With respect to calibration curve of the 10 μM Ru(by)2Cl2 solutions intensity versus temperature, the temperature of the solutions on the glass substrate rose slightly above room temperature (FIG. 3, Glass), while the change in intensity of the 10 μM Ru(by)2Cl2 solutions in the gap of a `bow-tie` geometry corresponds to a dramatic temperature decrease that is outside the linear range of the temperature versus intensity plot (FIG. 3, dashed line). Real time movies of the decrease in fluorescence intensity of these solutions during exposure to a low power microwave pulse are shown here to demonstrate the functionality of the fluorescence microscope in a microwave cavity, as shown in FIG. 6 A,B.
 In addition to real-time imaging of temperature dependent Ru(by)2Cl2 solutions, the local `triggering` of chemiluminescent solutions was also imaged to further validate the effectiveness of the microscope in a microwave concept. 6 μl of blue chemiluminescence solution was placed in an imaging well affixed to plain glass substrates and in the 2 mm gap of the continuous gold thin film bow-tie` geometry [23, 30]. The chemiluminescence emission was recorded over at a frame rate of 10 Hz for 10 seconds (FIG. 7). During the 10 second time interval, samples were exposed to a five second microwave pulse, which induces the `triggered` emission or dramatic rise in the maximum photon flux, as shown in FIG. 7.
 Discrete time points are labeled in FIG. 7 and correspond to a) steady state emission b) emission upon initial exposure to microwave pulse c) during the onset of microwave pulse d) maximum `triggered` emission during pulse and e) final microwave emission. During recording of the disjointed `bow-tie` geometries intensity images, the CCD camera gain was decreased by about a factor of 4.5 to prevent saturation. Subsequently, the resulting CCD pixel intensities for the `bow-tie` geometry are scaled accordingly to derive an absolute comparison to recorded chemiluminescence intensities from the glass substrates. CCD images of the chemiluminescence emission at these discrete time points are shown for the plain glass substrates (FIG. 8) and at the disjointed `bow-tie junction (FIG. 9).
 Pixel intensity scales for the both glass and `bow-tie` images are equivalent to accurately reflect the dramatic increase in `on-demand` photon flux from the chemiluminescent reactions. Again, real time movies of the increase in `photon flux` form the chemiluminescence solutions during exposure to a low power microwave pulse are shown here to demonstrate the functionality of the fluorescence microscope in a microwave, as shown in FIG. 10 A,B.
 The feasibility of constructing a fluorescence microscope in a microwave cavity has been demonstrated herein. Using this optical configuration, microwave induced real-time temperature decreases in 10 μM Ru(by)2Cl2 solutions were observed on plain glass substrates and in proximity to discrete planar structure geometries. The chemiluminescence emission results show approximately 100-fold increases in chemiluminescence emission from the `bow-tie` geometry. With regards to the `triggering of the chemiluminescent reactions, the `triggered` emission commences from the side that is closest to the incident microwave field generated by the magnetron. The CCD images of the chemiluminescent solutions depict the acceleration of the chemiluminescent reactions due to microwave heating or dielectric loss to the chemiluminescence solution. Since the right side of the image (FIG. 9B) is oriented closest to the magnetron, it is seen that the `triggered` emission commence from the side closest to the microwave source. In a subsequent image (FIG. 9C), it was observed that the triggered emission from the wave reflected from the far wall of the cavity (Note: a standing wave is created in the cavity). It is important to note that the `bow-tie` tips are slightly offset to facilitate the viewing of `triggered` emission that results from reflected waves in a microwave cavity.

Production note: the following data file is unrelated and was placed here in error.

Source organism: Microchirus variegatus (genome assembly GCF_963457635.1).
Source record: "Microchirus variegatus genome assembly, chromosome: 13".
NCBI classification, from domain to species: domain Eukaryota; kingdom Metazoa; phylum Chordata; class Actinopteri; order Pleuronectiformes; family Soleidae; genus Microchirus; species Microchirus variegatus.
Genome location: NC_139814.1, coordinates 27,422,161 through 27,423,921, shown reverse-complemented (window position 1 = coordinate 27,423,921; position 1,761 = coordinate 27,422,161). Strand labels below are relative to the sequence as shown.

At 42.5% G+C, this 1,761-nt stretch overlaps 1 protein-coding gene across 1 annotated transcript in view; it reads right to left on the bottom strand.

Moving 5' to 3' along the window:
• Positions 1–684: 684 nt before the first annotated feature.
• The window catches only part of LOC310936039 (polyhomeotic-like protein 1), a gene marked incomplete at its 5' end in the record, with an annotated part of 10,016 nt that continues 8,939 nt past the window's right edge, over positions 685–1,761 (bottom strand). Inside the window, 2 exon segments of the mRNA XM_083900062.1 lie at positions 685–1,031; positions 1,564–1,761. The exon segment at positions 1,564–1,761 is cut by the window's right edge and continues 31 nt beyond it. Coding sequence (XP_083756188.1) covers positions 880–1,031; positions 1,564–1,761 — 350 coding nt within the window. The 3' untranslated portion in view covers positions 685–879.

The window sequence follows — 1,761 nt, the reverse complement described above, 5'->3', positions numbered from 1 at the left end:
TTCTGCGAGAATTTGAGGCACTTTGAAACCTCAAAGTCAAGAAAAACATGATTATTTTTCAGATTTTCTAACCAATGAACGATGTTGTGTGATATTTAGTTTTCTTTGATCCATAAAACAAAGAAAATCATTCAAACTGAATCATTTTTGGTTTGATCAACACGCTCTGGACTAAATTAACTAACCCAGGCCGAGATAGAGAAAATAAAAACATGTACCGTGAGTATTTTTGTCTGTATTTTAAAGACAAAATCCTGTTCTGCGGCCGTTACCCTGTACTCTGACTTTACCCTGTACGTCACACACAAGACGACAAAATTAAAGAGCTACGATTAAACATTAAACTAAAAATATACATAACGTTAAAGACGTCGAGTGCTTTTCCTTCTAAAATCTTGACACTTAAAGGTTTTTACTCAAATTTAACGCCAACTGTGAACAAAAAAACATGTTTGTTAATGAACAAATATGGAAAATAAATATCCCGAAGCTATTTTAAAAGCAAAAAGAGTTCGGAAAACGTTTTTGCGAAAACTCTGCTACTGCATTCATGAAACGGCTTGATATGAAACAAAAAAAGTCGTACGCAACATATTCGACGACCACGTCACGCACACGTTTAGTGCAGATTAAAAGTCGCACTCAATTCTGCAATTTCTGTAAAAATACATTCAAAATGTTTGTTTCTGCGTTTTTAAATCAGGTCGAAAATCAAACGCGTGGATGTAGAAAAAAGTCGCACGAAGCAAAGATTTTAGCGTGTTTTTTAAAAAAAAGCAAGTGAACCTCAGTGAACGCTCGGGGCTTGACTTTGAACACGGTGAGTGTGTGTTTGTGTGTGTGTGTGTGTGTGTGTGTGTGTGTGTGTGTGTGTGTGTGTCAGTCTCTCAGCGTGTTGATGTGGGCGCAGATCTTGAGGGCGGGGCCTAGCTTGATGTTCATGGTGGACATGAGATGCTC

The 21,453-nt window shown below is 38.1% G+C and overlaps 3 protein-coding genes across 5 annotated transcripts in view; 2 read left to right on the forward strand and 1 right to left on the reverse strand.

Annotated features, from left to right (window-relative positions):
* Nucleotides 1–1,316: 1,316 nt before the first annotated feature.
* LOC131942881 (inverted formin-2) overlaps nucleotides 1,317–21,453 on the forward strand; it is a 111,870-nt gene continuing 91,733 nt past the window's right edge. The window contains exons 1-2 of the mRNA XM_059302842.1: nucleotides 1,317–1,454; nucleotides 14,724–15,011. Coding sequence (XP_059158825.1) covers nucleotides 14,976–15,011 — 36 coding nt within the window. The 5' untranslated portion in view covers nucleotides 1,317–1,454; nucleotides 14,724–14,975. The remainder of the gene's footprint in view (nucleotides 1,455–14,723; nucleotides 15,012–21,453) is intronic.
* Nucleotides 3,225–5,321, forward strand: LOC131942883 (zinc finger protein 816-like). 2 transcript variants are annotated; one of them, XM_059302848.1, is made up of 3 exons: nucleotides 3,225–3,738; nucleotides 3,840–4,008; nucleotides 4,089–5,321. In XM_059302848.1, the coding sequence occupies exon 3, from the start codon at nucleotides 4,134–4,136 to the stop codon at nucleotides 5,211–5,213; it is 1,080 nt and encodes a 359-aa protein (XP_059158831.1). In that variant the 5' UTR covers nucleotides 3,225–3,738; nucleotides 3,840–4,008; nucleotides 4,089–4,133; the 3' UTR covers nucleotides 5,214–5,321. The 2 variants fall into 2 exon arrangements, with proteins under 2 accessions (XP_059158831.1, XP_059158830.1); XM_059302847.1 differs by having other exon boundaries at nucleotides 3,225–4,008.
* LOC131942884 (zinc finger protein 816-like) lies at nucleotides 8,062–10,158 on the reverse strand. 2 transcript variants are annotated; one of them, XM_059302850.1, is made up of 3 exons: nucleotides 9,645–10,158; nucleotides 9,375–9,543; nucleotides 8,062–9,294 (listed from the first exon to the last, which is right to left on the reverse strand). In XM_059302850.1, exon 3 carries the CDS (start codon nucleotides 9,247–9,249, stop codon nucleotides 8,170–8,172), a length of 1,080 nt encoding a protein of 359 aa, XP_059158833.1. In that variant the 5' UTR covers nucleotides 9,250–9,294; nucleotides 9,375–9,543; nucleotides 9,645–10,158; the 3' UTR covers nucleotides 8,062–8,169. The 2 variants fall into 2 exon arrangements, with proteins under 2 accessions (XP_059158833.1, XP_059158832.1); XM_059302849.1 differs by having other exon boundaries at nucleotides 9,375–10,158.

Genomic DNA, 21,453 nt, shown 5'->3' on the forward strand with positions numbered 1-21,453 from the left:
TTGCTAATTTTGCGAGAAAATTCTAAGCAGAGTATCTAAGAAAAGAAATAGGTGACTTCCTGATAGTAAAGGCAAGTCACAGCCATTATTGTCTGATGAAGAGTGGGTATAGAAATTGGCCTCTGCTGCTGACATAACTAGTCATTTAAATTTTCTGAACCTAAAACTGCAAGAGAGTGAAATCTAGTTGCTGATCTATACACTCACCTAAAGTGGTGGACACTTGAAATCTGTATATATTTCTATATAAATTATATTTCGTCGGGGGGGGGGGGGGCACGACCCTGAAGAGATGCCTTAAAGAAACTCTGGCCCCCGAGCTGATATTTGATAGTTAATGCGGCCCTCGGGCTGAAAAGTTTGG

Using the herein described microwave focused and triggering technologies, the feasibility of capturing real-time images of microwave induced solution heating and accelerated chemiluminescence reactions was demonstrated.
 The contents of the references discussed herein are incorporated by reference herein for all purposes.
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Patent applications by Chris D. Geddes, Bel-Air, MD US
Patent applications by Michael J.r Previte, Peabody, MA US
Patent applications by UNIVERSITY OF MARYLAND BALTIMORE COUNTY
Patent applications in class Fluorescence
Patent applications in all subclasses Fluorescence